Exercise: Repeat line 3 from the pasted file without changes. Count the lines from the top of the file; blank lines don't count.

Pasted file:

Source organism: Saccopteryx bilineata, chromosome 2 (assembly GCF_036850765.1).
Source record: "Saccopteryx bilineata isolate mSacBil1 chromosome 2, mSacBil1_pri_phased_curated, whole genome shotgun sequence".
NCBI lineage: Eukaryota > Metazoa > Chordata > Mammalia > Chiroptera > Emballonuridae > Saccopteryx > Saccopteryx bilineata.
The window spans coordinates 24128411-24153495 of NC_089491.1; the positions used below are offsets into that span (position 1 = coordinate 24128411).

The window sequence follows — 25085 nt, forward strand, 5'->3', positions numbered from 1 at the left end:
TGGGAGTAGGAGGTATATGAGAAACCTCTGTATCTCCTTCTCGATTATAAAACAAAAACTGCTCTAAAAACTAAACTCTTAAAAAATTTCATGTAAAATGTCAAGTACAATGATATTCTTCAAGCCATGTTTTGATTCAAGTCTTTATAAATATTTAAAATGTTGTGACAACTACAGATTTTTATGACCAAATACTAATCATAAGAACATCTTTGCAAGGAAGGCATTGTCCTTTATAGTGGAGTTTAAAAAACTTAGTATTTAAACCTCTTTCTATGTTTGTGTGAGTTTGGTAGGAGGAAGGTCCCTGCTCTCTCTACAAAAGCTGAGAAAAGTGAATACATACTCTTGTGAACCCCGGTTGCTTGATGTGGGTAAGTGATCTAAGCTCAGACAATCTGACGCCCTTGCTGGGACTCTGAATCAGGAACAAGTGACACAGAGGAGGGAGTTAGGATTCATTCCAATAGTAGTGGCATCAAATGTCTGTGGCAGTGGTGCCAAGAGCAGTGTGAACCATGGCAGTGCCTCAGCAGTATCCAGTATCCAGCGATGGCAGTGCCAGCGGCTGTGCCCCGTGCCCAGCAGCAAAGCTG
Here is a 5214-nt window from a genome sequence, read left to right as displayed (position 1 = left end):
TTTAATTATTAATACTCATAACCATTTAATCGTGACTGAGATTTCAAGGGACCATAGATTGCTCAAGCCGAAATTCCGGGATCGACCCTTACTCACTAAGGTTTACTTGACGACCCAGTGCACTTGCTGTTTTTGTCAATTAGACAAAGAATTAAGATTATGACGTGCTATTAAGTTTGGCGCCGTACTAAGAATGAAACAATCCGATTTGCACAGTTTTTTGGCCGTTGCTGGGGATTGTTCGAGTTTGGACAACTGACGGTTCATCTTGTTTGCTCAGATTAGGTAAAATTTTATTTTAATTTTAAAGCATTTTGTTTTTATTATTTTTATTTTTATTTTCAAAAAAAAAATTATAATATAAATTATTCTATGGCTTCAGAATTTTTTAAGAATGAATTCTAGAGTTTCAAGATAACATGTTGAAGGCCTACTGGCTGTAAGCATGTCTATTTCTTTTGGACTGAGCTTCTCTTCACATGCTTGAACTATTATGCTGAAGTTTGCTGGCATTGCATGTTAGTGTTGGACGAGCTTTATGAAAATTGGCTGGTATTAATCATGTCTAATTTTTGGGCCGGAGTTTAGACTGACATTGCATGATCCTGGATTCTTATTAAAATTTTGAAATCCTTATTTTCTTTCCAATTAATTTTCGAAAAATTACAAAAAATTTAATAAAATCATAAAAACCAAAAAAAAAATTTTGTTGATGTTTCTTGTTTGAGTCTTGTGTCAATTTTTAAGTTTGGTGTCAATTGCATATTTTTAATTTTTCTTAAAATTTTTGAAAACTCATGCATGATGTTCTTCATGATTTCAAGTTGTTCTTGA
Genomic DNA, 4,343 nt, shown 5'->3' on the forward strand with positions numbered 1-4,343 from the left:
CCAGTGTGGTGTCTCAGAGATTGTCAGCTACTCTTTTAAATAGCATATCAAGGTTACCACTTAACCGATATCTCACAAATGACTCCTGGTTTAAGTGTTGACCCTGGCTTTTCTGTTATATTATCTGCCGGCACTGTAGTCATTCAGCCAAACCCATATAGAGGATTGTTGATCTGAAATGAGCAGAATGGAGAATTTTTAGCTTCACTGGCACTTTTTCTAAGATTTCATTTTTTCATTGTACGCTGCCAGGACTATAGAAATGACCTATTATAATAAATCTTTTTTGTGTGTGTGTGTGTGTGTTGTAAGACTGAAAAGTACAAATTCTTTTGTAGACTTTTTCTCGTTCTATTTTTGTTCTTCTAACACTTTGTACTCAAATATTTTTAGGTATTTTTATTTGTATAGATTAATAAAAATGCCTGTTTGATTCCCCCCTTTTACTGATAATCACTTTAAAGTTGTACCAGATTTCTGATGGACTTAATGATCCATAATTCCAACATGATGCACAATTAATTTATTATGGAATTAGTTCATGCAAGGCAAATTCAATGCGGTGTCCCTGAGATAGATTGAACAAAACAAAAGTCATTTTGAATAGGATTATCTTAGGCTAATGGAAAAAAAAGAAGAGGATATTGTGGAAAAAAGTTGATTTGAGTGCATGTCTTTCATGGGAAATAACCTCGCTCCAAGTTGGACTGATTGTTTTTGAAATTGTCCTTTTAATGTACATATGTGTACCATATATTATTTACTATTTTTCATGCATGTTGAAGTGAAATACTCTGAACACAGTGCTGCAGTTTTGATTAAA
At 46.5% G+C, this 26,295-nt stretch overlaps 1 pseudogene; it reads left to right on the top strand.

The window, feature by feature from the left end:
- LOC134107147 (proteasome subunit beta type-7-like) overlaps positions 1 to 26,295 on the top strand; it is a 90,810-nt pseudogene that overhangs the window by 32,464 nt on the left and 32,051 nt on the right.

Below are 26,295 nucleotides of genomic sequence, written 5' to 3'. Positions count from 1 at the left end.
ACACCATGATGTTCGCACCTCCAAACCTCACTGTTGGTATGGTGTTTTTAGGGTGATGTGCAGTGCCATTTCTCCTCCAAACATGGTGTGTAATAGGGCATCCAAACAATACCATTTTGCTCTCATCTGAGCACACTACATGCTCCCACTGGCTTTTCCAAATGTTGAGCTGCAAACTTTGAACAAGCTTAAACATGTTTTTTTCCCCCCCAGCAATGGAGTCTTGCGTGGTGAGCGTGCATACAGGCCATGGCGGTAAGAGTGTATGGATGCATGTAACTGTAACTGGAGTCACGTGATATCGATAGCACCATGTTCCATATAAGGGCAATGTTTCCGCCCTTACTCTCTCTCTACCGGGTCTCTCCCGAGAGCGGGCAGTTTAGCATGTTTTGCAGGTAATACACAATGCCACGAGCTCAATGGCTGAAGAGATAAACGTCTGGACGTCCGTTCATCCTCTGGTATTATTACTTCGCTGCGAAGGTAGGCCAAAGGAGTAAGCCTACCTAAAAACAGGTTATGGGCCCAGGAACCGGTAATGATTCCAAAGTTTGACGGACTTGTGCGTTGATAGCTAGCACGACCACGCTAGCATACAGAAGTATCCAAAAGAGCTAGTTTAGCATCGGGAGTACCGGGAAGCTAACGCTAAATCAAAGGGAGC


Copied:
NCBI lineage: Eukaryota > Metazoa > Chordata > Mammalia > Chiroptera > Emballonuridae > Saccopteryx > Saccopteryx bilineata.